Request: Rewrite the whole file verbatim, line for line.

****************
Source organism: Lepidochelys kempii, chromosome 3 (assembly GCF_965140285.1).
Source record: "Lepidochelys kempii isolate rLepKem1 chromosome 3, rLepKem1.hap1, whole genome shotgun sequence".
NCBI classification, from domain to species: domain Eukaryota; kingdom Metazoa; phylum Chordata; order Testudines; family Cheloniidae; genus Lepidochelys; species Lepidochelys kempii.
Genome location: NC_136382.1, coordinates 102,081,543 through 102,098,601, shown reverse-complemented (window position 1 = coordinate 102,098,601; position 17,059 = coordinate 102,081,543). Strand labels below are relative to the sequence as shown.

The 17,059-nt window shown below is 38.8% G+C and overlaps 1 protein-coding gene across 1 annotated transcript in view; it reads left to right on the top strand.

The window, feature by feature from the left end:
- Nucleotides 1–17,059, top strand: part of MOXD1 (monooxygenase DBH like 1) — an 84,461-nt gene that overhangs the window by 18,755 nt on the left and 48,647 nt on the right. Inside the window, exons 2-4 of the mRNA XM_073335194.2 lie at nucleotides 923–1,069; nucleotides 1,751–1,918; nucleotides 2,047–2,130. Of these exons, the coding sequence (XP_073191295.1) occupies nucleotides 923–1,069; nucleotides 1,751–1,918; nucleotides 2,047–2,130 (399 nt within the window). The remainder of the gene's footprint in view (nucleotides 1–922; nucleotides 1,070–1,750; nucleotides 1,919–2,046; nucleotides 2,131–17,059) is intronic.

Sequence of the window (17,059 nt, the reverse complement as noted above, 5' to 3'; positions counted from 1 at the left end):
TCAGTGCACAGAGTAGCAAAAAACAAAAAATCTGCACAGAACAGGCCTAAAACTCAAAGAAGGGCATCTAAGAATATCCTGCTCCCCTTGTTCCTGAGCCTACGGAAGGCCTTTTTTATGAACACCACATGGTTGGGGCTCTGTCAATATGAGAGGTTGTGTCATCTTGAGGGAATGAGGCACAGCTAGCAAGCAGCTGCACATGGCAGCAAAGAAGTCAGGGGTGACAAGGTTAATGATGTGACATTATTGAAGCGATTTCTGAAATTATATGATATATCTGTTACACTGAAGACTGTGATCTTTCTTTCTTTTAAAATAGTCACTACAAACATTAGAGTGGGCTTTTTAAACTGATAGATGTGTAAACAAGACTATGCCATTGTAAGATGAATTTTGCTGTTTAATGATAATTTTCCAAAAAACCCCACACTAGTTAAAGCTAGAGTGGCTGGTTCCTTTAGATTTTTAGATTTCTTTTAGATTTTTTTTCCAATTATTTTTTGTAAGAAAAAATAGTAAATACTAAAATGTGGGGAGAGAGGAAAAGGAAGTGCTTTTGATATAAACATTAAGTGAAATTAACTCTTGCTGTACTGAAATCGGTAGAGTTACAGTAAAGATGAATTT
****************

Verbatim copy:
Source organism: Lepidochelys kempii, chromosome 3 (assembly GCF_965140285.1).
Source record: "Lepidochelys kempii isolate rLepKem1 chromosome 3, rLepKem1.hap1, whole genome shotgun sequence".
NCBI classification, from domain to species: domain Eukaryota; kingdom Metazoa; phylum Chordata; order Testudines; family Cheloniidae; genus Lepidochelys; species Lepidochelys kempii.
Genome location: NC_136382.1, coordinates 102,081,543 through 102,098,601, shown reverse-complemented (window position 1 = coordinate 102,098,601; position 17,059 = coordinate 102,081,543). Strand labels below are relative to the sequence as shown.

The 17,059-nt window shown below is 38.8% G+C and overlaps 1 protein-coding gene across 1 annotated transcript in view; it reads left to right on the top strand.

The window, feature by feature from the left end:
- Nucleotides 1–17,059, top strand: part of MOXD1 (monooxygenase DBH like 1) — an 84,461-nt gene that overhangs the window by 18,755 nt on the left and 48,647 nt on the right. Inside the window, exons 2-4 of the mRNA XM_073335194.2 lie at nucleotides 923–1,069; nucleotides 1,751–1,918; nucleotides 2,047–2,130. Of these exons, the coding sequence (XP_073191295.1) occupies nucleotides 923–1,069; nucleotides 1,751–1,918; nucleotides 2,047–2,130 (399 nt within the window). The remainder of the gene's footprint in view (nucleotides 1–922; nucleotides 1,070–1,750; nucleotides 1,919–2,046; nucleotides 2,131–17,059) is intronic.

Sequence of the window (17,059 nt, the reverse complement as noted above, 5' to 3'; positions counted from 1 at the left end):
TCAGTGCACAGAGTAGCAAAAAACAAAAAATCTGCACAGAACAGGCCTAAAACTCAAAGAAGGGCATCTAAGAATATCCTGCTCCCCTTGTTCCTGAGCCTACGGAAGGCCTTTTTTATGAACACCACATGGTTGGGGCTCTGTCAATATGAGAGGTTGTGTCATCTTGAGGGAATGAGGCACAGCTAGCAAGCAGCTGCACATGGCAGCAAAGAAGTCAGGGGTGACAAGGTTAATGATGTGACATTATTGAAGCGATTTCTGAAATTATATGATATATCTGTTACACTGAAGACTGTGATCTTTCTTTCTTTTAAAATAGTCACTACAAACATTAGAGTGGGCTTTTTAAACTGATAGATGTGTAAACAAGACTATGCCATTGTAAGATGAATTTTGCTGTTTAATGATAATTTTCCAAAAAACCCCACACTAGTTAAAGCTAGAGTGGCTGGTTCCTTTAGATTTTTAGATTTCTTTTAGATTTTTTTTCCAATTATTTTTTGTAAGAAAAAATAGTAAATACTAAAATGTGGGGAGAGAGGAAAAGGAAGTGCTTTTGATATAAACATTAAGTGAAATTAACTCTTGCTGTACTGAAATCGGTAGAGTTACAGTAAAGATGAATTT